Martin Freeman opens up about his hard-hitting TV series “A Confession” in a new interview with ET Canada.
Freeman takes on the role of detective Steve Fulcher in the show, which is set to launch on BritBox in Canada on May 12. The series tells the real-life tale of 22-year-old Sian O’Callaghan, who disappeared in 2011 after a night out with friends.
Fulcher gets a local taxi driver to confess to the murder, as well as admitting to killing another woman years earlier. However, due to the detective not following what’s deemed as correct police procedure after arresting the killer, he faces huge consequences despite doing what’s best for the victims’ families in that instance.
Freeman says of Fulcher’s “deeply unfair” story, “Steve’s a very impressive person. He’s been through a lot and he’s still going through a lot in some ways, as far as I’m aware. Certainly at the time we did the show he was working abroad and away from his family most of the time because he found it hard to work in the U.K.”
“He’s kind of philosophical about it really. Hearing it from the horse’s mouth you couldn’t quite believe what he’d been through,” the actor continues. “Someone just trying to do his job and trying to do his job very well, being the kind of policeman that we would all want actually. I’d want someone like him if a member of my family goes missing.”
“For him to have paid that huge price, it’s deeply unfair I think.”
Freeman, who has starred in the likes of “The Hobbit”, “Sherlock” and “Love Actually” over the years, admits filming was “particularly emotional” some days. However, he insists he was always able to switch off and it wasn’t always doom and gloom on set.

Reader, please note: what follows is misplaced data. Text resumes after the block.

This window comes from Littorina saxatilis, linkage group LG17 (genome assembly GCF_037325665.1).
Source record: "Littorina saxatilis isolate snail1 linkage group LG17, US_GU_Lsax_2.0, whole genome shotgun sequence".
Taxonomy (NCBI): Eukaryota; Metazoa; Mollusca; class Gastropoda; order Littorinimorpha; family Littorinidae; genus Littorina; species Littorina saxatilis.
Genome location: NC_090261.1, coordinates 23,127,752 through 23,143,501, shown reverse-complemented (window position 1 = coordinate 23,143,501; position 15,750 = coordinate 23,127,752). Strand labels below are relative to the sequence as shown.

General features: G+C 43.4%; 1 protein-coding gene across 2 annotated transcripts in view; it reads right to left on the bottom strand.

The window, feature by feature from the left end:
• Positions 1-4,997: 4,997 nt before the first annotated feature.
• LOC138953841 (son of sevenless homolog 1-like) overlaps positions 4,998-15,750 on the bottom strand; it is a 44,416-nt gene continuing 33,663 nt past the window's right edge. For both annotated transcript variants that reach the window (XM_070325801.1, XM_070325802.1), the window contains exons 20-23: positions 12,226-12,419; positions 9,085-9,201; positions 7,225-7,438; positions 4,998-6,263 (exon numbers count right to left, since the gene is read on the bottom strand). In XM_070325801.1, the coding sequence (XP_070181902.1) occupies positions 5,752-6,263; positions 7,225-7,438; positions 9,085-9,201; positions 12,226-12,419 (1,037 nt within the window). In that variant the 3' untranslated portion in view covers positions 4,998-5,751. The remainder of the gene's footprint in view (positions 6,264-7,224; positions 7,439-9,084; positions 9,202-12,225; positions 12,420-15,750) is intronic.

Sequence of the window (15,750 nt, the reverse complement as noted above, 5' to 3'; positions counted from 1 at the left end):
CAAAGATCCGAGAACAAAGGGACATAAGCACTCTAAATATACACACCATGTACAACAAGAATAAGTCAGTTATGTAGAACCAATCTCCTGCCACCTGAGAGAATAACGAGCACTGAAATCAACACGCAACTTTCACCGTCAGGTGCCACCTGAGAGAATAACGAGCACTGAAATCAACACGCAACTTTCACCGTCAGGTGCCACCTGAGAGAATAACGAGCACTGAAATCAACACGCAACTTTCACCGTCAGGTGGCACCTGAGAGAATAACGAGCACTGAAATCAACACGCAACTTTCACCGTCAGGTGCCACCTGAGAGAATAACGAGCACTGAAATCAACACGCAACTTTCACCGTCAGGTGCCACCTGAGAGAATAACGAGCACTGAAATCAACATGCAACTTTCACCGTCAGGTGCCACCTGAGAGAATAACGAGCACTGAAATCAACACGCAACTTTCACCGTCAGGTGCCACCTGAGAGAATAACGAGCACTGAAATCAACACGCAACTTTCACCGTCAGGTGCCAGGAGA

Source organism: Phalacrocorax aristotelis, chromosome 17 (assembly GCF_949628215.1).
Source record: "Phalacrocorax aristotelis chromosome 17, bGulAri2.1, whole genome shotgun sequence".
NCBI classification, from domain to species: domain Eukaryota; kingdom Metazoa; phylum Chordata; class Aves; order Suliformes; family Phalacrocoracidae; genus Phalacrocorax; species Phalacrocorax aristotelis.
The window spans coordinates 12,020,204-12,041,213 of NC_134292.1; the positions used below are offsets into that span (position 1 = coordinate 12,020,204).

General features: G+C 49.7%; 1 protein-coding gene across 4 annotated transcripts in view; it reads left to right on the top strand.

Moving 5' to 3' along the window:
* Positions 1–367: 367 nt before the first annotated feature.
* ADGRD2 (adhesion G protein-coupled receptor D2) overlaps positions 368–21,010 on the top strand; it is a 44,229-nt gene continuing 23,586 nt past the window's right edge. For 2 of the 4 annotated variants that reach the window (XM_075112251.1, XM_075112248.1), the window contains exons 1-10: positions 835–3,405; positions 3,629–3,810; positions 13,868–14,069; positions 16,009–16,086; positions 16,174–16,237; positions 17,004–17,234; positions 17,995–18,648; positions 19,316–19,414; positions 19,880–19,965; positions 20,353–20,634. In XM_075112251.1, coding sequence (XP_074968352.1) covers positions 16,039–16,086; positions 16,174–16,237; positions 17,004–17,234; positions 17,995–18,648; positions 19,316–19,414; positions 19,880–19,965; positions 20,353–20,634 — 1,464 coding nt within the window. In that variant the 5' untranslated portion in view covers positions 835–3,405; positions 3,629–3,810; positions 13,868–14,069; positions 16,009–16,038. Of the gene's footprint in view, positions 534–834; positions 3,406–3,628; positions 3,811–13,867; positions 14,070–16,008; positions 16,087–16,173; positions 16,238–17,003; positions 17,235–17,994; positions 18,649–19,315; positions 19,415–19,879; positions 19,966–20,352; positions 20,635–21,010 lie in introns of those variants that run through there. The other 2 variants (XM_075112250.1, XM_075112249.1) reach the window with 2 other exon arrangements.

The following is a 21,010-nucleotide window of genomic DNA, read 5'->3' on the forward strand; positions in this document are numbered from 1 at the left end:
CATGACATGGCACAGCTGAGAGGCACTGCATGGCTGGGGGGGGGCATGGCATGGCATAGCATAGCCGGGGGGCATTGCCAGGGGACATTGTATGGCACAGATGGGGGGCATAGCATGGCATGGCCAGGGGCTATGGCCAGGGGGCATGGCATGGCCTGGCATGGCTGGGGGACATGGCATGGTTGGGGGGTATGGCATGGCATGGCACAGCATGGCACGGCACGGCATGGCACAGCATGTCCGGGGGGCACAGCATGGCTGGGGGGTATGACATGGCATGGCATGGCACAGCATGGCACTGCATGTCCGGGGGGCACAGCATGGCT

“A Confession” features a star-studded cast including Imelda Staunton, Siobhan Finneran and Joe Absolom.
Freeman says of working alongside such talented actors, “Everybody involved was just so good. In spite of the subject matter, you do always try to have fun and enjoy your work. Just because the subject matter is dark and tragic it’s not like we’re walking around every day feeling dark and tragic, you’re not. We had nice chats over lunch and still had nice cups of tea.”
Despite the series being out in the U.K. for a while, Freeman insists he’s not one to check online to see viewers’ reaction.
He says of social media, “I don’t think it’s healthy, is the short answer. Not healthy, not supposed to be what we’re doing we’re our lives. And potentially in my case, it would increase the chances of making me more self-centred, more insecure and I don’t need that and I don’t need that in my life.”
Despite being in the industry for years, Freeman, who shares daughter Grace, 11, and son Joe, 14, with ex, fellow “Sherlock” star Amanda Abbington, admits he’s always been very careful to keep his private and professional lives separate.
“I’ve always done that [kept my work and private life separate]. Before I was a dad, I knew I would be like that,” Freeman shares. “Being a dad there’s no way, because you can’t put it back in the box. If my work is public, then why would my private life be public as well?”
He adds that due to his views on this, he doesn’t always get quite the same reaction from fans despite starring in some huge franchises throughout his career.
Freeman admits, “I think it’s partly because I do keep myself slightly away from it all, I think I’ve got less crazy fan stories than other people.”